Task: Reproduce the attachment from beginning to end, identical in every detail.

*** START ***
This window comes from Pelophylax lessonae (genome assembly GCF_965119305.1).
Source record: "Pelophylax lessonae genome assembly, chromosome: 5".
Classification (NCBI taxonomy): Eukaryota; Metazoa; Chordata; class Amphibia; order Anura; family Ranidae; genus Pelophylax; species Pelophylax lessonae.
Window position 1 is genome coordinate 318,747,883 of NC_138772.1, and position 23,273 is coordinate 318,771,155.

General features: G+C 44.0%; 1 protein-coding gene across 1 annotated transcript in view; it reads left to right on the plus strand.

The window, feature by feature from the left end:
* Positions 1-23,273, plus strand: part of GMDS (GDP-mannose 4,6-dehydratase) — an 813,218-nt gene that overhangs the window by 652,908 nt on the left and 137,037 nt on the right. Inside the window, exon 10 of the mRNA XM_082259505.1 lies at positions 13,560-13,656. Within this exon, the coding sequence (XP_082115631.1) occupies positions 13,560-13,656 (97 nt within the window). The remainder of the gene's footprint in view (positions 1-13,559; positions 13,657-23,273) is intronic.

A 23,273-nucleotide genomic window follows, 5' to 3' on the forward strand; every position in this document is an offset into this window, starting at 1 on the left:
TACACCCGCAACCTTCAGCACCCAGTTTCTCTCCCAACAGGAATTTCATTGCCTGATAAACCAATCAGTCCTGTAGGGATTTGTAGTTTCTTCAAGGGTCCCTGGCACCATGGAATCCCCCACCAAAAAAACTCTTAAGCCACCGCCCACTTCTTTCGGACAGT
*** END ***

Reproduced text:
This window comes from Pelophylax lessonae (genome assembly GCF_965119305.1).
Source record: "Pelophylax lessonae genome assembly, chromosome: 5".
Classification (NCBI taxonomy): Eukaryota; Metazoa; Chordata; class Amphibia; order Anura; family Ranidae; genus Pelophylax; species Pelophylax lessonae.
Window position 1 is genome coordinate 318,747,883 of NC_138772.1, and position 23,273 is coordinate 318,771,155.

General features: G+C 44.0%; 1 protein-coding gene across 1 annotated transcript in view; it reads left to right on the plus strand.

The window, feature by feature from the left end:
* Positions 1-23,273, plus strand: part of GMDS (GDP-mannose 4,6-dehydratase) — an 813,218-nt gene that overhangs the window by 652,908 nt on the left and 137,037 nt on the right. Inside the window, exon 10 of the mRNA XM_082259505.1 lies at positions 13,560-13,656. Within this exon, the coding sequence (XP_082115631.1) occupies positions 13,560-13,656 (97 nt within the window). The remainder of the gene's footprint in view (positions 1-13,559; positions 13,657-23,273) is intronic.

A 23,273-nucleotide genomic window follows, 5' to 3' on the forward strand; every position in this document is an offset into this window, starting at 1 on the left:
TACACCCGCAACCTTCAGCACCCAGTTTCTCTCCCAACAGGAATTTCATTGCCTGATAAACCAATCAGTCCTGTAGGGATTTGTAGTTTCTTCAAGGGTCCCTGGCACCATGGAATCCCCCACCAAAAAAACTCTTAAGCCACCGCCCACTTCTTTCGGACAGT